HOFFMAN ESTATES, Ill. -- Keep an eye on Jordyn Wieber.
The reigning U.S. junior gymnastics champion made quite an impression in her first major meet Saturday, winning the American Cup and joining the likes of Nadia Comaneci, Mary Lou Retton and Nastia Liukin. Germany's Fabian Hambuechen rebounded from his disappointing showing at the Beijing Olympics to win the men's title.
The 13-year-old Wieber won't even be eligible for the world championships until 2011. But national team coordinator Martha Karolyi wanted her to come to American Cup for experience and that all-important face-time with the international judges. She looks more than ready to hang with the big kids, finishing first in all but one of the four events. Her score of 60.2 points was .60 ahead of Bridget Sloan, who is still working her way back into shape after helping the U.S. women win a silver medal at the Beijing Olympics.
Wieber is the youngest American Cup champion since 1980.
Hambuechen, the silver medalist in the all-around at the 2007 world championships, was expected to be a multi-medal threat in Beijing. But he came home with only one medal, a bronze on high bar, and says now that he put way too much pressure on himself and didn't have enough fun.
He had plenty Saturday. Trailing American David Sender the entire meet, he capped the day with a spectacular high bar routine to grab the title. He finished with 90.650 points, edging Sender by .20. Joey Hagerty, who was part of the U.S. team that won the bronze medal in Beijing, was third.
Wieber packs plenty of power in her tiny frame, and she showed it on the very first event. She's already doing the vault Shawn Johnson mastered for the Olympics, a trick so difficult only a handful of women in the world even try it. Her form wasn't perfect, and she had to take a big step to steady herself on her landing.
But the difficulty score gave her a huge advantage -- her vault was worth seven-tenths of a point more than Sloan's -- and put her in control.
She finished on floor exercise, getting the crowd clapping with a sassy, blues number. She got great height on all of her tumbling passes, soaring so high on the final one the folks in the first few rows had to strain their necks to see her. When she finished, Karolyi was smiling and clapping and coach John Geddert was jumping up and down.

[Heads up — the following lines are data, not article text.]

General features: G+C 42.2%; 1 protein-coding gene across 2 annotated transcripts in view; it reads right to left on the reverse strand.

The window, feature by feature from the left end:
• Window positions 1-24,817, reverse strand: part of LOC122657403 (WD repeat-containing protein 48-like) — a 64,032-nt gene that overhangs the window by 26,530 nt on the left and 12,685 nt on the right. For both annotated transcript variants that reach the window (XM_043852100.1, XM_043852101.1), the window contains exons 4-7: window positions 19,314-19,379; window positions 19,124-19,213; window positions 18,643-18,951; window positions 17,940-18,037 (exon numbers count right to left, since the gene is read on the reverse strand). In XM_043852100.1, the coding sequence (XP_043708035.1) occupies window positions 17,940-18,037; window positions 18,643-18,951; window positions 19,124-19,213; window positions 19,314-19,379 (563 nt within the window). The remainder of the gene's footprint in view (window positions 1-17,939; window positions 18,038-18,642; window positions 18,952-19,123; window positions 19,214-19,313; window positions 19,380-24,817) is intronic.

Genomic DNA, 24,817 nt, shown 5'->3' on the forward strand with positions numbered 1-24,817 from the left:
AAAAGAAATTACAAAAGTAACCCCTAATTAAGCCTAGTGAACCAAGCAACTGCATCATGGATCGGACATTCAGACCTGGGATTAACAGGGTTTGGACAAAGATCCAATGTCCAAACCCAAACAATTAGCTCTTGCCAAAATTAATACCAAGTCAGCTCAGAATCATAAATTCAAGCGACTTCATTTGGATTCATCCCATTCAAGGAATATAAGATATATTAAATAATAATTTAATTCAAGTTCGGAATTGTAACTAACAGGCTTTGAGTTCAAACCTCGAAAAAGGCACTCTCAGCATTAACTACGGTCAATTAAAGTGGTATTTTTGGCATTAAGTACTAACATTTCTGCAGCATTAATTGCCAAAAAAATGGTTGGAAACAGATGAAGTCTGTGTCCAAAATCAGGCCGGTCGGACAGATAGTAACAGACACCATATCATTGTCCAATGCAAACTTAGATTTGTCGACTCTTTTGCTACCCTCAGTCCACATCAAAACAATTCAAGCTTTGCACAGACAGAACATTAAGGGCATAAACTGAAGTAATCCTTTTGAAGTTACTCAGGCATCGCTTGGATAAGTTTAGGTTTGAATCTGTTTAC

Her only real slip of the day was a big wobble on a side somersault on the balance beam. She had to wave her arms to keep herself on the beam, but she managed it and came right back with an aerial back somersault that looked as easy as cartwheel.
Sloan can be proud of her showing. Like her fellow Olympians, she was a little busy last fall, hanging out with Oprah, visiting the White House, doing an appearance with Peyton Manning. You know, the normal things for a 16-year-old. She's been back in the gym for a few months now, but this meet was definitely a warm-up for her.
Hambuechen is the life of the gymnastics party, dubbed the sport's unofficial ambassador. But he was far more subdued in Beijing, burdened by the expectations and hopes he put on himself.
No more. He's putting the fun back in his gymnastics.
Hambuechen had surgery in December to repair a torn tendon in his finger, and his routines still don't have their full difficulty. That showed as he trailed Sender for most of the meet. But Hambuechen finished on high bar, and he's got a routine the circus folks would envy.
Hambuechen packs his routines with an ooh-and-aah mix of flips, twists and pirouettes. He did two release moves, launching himself high above the bar and coming down to catch it as if he was merely grabbing something from a shelf. He took a slight hop on the landing, but it hardly mattered.
His score of 15.75 was the second-highest of the day on any event, and allowed him to overtake Sender.